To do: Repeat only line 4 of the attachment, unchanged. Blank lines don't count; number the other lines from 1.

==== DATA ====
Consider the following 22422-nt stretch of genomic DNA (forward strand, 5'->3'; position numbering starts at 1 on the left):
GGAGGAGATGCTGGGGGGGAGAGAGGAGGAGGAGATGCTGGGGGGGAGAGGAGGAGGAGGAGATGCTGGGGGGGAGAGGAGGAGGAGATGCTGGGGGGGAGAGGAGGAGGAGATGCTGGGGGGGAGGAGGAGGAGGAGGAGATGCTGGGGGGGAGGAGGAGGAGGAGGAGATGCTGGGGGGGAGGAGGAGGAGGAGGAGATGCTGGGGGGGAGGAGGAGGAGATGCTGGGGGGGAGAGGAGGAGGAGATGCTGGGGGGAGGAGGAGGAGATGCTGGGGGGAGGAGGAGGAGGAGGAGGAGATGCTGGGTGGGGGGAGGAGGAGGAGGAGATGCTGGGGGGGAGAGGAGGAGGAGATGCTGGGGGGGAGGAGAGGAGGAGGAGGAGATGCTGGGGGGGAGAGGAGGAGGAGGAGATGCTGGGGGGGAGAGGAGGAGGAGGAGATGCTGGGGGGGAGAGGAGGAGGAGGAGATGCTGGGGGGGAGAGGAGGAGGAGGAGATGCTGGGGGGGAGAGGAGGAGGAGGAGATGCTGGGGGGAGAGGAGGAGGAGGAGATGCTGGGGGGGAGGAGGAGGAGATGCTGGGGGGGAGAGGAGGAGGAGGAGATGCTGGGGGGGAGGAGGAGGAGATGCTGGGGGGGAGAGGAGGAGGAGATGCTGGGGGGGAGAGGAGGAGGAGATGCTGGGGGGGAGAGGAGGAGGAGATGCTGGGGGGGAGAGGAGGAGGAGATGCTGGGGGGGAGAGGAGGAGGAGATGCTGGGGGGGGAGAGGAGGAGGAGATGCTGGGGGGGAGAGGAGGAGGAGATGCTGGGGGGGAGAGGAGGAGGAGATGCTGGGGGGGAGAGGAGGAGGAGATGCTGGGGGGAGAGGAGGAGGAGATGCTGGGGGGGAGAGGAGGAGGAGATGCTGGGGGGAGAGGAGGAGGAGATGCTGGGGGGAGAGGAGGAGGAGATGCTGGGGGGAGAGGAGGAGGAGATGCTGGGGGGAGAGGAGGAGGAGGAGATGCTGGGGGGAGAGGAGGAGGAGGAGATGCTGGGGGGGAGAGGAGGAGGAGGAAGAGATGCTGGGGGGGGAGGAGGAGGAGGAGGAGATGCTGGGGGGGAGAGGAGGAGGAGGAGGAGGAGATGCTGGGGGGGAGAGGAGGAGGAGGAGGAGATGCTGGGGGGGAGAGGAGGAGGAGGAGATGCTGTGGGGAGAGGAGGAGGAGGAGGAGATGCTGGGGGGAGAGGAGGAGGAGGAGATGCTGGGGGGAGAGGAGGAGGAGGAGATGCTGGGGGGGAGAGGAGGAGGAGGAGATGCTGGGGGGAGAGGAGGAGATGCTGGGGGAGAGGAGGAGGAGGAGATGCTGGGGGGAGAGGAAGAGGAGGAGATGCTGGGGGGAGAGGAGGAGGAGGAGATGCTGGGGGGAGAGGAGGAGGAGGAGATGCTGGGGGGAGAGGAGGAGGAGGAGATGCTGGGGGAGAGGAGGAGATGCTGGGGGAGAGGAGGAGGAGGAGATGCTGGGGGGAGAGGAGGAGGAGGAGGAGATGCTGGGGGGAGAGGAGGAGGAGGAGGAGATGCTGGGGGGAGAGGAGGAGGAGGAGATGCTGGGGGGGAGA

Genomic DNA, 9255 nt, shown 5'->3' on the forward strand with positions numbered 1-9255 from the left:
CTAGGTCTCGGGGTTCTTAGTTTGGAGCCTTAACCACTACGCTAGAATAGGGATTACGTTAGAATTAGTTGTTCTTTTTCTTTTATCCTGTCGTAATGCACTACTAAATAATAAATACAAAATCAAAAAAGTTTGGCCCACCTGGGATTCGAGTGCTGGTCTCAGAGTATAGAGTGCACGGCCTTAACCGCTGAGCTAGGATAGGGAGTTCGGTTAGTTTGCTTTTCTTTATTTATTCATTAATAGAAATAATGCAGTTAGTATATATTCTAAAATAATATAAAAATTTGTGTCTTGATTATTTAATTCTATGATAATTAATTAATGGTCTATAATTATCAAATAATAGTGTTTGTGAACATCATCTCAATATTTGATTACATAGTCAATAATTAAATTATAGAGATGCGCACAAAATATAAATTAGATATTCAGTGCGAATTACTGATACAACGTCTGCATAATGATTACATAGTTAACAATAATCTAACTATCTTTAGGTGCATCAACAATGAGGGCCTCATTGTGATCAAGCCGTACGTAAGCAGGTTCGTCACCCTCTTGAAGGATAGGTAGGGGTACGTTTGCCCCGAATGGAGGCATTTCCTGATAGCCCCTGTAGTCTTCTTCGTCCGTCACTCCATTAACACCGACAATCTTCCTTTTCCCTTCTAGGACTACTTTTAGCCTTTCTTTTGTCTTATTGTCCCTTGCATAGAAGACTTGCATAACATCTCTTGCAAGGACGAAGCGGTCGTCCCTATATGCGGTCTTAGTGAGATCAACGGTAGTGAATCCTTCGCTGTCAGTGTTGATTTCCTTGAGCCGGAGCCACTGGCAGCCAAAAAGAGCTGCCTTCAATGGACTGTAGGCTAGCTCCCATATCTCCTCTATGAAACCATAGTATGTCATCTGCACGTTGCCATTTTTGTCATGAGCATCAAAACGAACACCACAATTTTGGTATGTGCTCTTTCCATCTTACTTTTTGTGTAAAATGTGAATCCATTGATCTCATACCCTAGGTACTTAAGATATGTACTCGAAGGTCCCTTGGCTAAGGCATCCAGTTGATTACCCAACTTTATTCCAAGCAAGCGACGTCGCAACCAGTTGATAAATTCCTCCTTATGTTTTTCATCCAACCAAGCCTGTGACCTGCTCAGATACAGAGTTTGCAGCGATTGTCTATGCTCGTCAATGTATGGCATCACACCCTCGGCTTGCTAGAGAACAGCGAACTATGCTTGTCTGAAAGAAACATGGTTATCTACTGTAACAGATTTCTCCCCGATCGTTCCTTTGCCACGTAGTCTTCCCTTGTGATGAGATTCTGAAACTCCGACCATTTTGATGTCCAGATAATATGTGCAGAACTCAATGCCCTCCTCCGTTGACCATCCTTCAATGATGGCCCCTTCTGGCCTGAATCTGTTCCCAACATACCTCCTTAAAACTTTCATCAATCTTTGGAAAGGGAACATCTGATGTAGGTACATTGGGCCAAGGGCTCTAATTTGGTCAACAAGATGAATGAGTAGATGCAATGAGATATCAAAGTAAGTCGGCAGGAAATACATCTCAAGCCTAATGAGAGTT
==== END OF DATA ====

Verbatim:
CTAGGTCTCGGGGTTCTTAGTTTGGAGCCTTAACCACTACGCTAGAATAGGGATTACGTTAGAATTAGTTGTTCTTTTTCTTTTATCCTGTCGTAATGCACTACTAAATAATAAATACAAAATCAAAAAAGTTTGGCCCACCTGGGATTCGAGTGCTGGTCTCAGAGTATAGAGTGCACGGCCTTAACCGCTGAGCTAGGATAGGGAGTTCGGTTAGTTTGCTTTTCTTTATTTATTCATTAATAGAAATAATGCAGTTAGTATATATTCTAAAATAATATAAAAATTTGTGTCTTGATTATTTAATTCTATGATAATTAATTAATGGTCTATAATTATCAAATAATAGTGTTTGTGAACATCATCTCAATATTTGATTACATAGTCAATAATTAAATTATAGAGATGCGCACAAAATATAAATTAGATATTCAGTGCGAATTACTGATACAACGTCTGCATAATGATTACATAGTTAACAATAATCTAACTATCTTTAGGTGCATCAACAATGAGGGCCTCATTGTGATCAAGCCGTACGTAAGCAGGTTCGTCACCCTCTTGAAGGATAGGTAGGGGTACGTTTGCCCCGAATGGAGGCATTTCCTGATAGCCCCTGTAGTCTTCTTCGTCCGTCACTCCATTAACACCGACAATCTTCCTTTTCCCTTCTAGGACTACTTTTAGCCTTTCTTTTGTCTTATTGTCCCTTGCATAGAAGACTTGCATAACATCTCTTGCAAGGACGAAGCGGTCGTCCCTATATGCGGTCTTAGTGAGATCAACGGTAGTGAATCCTTCGCTGTCAGTGTTGATTTCCTTGAGCCGGAGCCACTGGCAGCCAAAAAGAGCTGCCTTCAATGGACTGTAGGCTAGCTCCCATATCTCCTCTATGAAACCATAGTATGTCATCTGCACGTTGCCATTTTTGTCATGAGCATCAAAACGAACACCACAATTTTGGTATGTGCTCTTTCCATCTTACTTTTTGTGTAAAATGTGAATCCATTGATCTCATACCCTAGGTACTTAAGATATGTACTCGAAGGTCCCTTGGCTAAGGCATCCAGTTGATTACCCAACTTTATTCCAAGCAAGCGACGTCGCAACCAGTTGATAAATTCCTCCTTATGTTTTTCATCCAACCAAGCCTGTGACCTGCTCAGATACAGAGTTTGCAGCGATTGTCTATGCTCGTCAATGTATGGCATCACACCCTCGGCTTGCTAGAGAACAGCGAACTATGCTTGTCTGAAAGAAACATGGTTATCTACTGTAACAGATTTCTCCCCGATCGTTCCTTTGCCACGTAGTCTTCCCTTGTGATGAGATTCTGAAACTCCGACCATTTTGATGTCCAGATAATATGTGCAGAACTCAATGCCCTCCTCCGTTGACCATCCTTCAATGATGGCCCCTTCTGGCCTGAATCTGTTCCCAACATACCTCCTTAAAACTTTCATCAATCTTTGGAAAGGGAACATCTGATGTAGGTACATTGGGCCAAGGGCTCTAATTTGGTCAACAAGATGAATGAGTAGATGCAATGAGATATCAAAGTAAGTCGGCAGGAAATACATCTCAAGCCTAATGAGAGTT